For the goat cheese: I used chevre, spooning a mound of soft cheese into a piece of Saran wrap, forming it into a thick patty, and popping into the freezer for a few minutes to firm up. In a shallow bowl I ground some walnuts and added a dash of Italian breadcrumbs (thus seasoned with salt, pepper, and parsley), removed the chilled cheese from the plastic wrap and rolled it in the nut-crumb mixture to cover it as breading. I then placed the cheese on a pan in the oven at 350 for 5-7 minutes (Note: check the cheese frequently to make sure it has not melted too much; you want it to retain its shape to serve as the centerpiece to the salad!) and use a spatula to transfer onto the plate. When you cut into the warm goat cheese oozes a bit onto the greens, the tangy cheese providing a nice contrast to the sweet beats and crunchy nuts.
For the dressing: Pour into a bowl two parts apple cider vinegar and one part champagne vinegar, stirring in (equal to that) orange juice. Whisk in extra virgin olive oil in a steady stream until the dressing achieves desired consistency, slightly thicker than juice *it should taste tangy-sweet. Season with salt and freshly ground pepper to taste. Drizzle the dressing over the greens just before serving the salad. Orange and beets go together so well - this dressing is light and really freshens up the dish.

Monday, November 7, 2011

For the Love of Brie

Baked brie wrapped in puffed pastry with blackberry jam and walnuts, served with arugula and sliced Asian pear (Tip: brush your puffed pastry with an egg wash to achieve the golden brown color!)

Friday, November 4, 2011

Culinary Tour of Sicily

I went to a seminar "A Culinary Tour of Sicily," and reaffirmed my suspicions that Sicilian food is some of the best in the world. Looking at maps and discussing the historical migration patterns across the Mediterranean - the Phoenicians sailing west, bringing Arab customs, the Spaniards sailing east, and of course all the Greeks - one appreciates the cultural (and culinary) fusion on the island that's so centrally located in the sea. As different people brought their traditions to Sicily, applied in new ways over time to the produce natural to the climate and landscape, the foods evolved to that we know as Sicilian today.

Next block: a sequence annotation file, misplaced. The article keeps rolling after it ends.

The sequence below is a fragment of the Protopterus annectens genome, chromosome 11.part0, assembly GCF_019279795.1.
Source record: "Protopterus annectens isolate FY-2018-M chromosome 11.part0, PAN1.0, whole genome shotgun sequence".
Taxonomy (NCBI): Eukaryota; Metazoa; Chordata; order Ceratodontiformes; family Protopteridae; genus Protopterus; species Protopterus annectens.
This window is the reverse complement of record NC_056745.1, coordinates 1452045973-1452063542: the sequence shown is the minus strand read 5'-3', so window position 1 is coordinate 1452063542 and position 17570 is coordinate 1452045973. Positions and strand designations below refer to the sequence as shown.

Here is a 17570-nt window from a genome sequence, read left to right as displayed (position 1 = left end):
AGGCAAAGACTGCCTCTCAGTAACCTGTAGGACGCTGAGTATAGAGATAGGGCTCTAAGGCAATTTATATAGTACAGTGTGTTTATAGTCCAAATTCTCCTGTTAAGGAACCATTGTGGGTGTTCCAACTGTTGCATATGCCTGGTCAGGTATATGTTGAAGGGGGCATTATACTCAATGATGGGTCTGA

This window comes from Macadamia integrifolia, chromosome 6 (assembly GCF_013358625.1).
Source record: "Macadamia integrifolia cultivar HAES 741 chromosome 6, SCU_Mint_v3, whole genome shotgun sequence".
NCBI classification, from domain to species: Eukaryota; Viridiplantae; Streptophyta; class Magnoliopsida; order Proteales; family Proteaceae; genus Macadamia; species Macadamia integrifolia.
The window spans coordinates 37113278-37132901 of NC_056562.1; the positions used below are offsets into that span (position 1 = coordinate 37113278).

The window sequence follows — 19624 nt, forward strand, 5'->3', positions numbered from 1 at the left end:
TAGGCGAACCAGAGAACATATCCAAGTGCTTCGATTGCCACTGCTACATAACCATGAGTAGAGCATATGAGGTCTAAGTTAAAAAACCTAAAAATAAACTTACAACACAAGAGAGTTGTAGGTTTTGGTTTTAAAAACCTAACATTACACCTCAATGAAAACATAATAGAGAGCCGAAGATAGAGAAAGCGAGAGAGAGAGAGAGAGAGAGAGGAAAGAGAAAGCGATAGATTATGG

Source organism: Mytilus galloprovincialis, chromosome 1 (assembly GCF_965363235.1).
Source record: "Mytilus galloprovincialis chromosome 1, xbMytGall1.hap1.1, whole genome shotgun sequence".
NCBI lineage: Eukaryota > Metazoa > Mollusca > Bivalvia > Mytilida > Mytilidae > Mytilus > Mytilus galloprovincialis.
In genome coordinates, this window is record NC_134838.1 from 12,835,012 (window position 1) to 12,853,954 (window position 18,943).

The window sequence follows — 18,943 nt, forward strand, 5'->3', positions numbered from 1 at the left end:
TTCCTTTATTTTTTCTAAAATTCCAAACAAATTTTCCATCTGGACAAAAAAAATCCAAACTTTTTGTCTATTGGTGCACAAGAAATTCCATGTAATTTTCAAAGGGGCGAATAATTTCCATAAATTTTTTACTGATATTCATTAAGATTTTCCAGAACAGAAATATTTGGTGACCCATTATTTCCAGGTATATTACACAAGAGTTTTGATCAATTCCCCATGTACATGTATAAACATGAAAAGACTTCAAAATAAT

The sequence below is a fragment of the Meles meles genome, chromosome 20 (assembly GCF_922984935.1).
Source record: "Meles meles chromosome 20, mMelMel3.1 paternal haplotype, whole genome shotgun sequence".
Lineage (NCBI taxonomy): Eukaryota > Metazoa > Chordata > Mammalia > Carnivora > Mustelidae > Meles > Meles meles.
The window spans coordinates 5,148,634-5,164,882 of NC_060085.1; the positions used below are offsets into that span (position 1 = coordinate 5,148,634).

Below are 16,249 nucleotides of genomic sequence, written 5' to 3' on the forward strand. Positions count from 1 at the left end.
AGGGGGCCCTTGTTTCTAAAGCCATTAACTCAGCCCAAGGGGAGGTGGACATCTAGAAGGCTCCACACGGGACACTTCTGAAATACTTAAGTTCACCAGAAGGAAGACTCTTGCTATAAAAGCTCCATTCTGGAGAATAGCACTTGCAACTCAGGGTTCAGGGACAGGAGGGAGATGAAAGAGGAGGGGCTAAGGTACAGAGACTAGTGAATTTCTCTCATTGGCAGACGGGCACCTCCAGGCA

The seminar, led by a Sicilian culinary historian, took us through the various Sicilian food staples, from the bread shaped into an endless array of shapes to honor everything from saints to children, to the wines (brought from her own vineyard), and of course olive oil. In a taste test of sample Tuscan and Sicilian olive oils, I found them to be distinctly different in flavor: grassier vs. intense, peppery, respectively; we also learned how to determine the quality of olive oil by looking at the details in the bottle packaging. I also learned that Bertolli oil, marketed as an Italian product, was actually bought out by the Spanish!
I also learned about the process to make ricotta (which I learned, by the way, is not actually cheese - ricotta is in fact made from the remaining milk whey after one has made cheese), which in Sicily is made from solely milk-fed sheep, giving it a pure, unadulterated flavor. As we worked through a tasting menu in the seminar, discussing the various dishes and how they relate to the vegetable-based Mediterranean diet, I thought once again how different real Italian food is from the Italian-American food that people here associate with the country. In Sicily the primary foodstuff was traditionally primarily vegetables supplemented with bread, with pasta saved for special occasions for the majority of the Sicilian families. Combine veggies with heart-healthy olive oil and fresh fish - no wonder those Sicilian fisherman live into their 90s!
Here was my plate of "tastes of Sicily":
Bruschetta samples with anchovy, rich pesto, and fresh tomato and garlic; caponata (eggplant-veg medley; here topped with a slice of boiled egg); rosemary focaccia bread made from olive oil and white wine (so delicious and fluffy!); and a light lemon curd cream topped with a sugary pastry. True to real Italian cooking, all fresh ingredients make an incredible meal.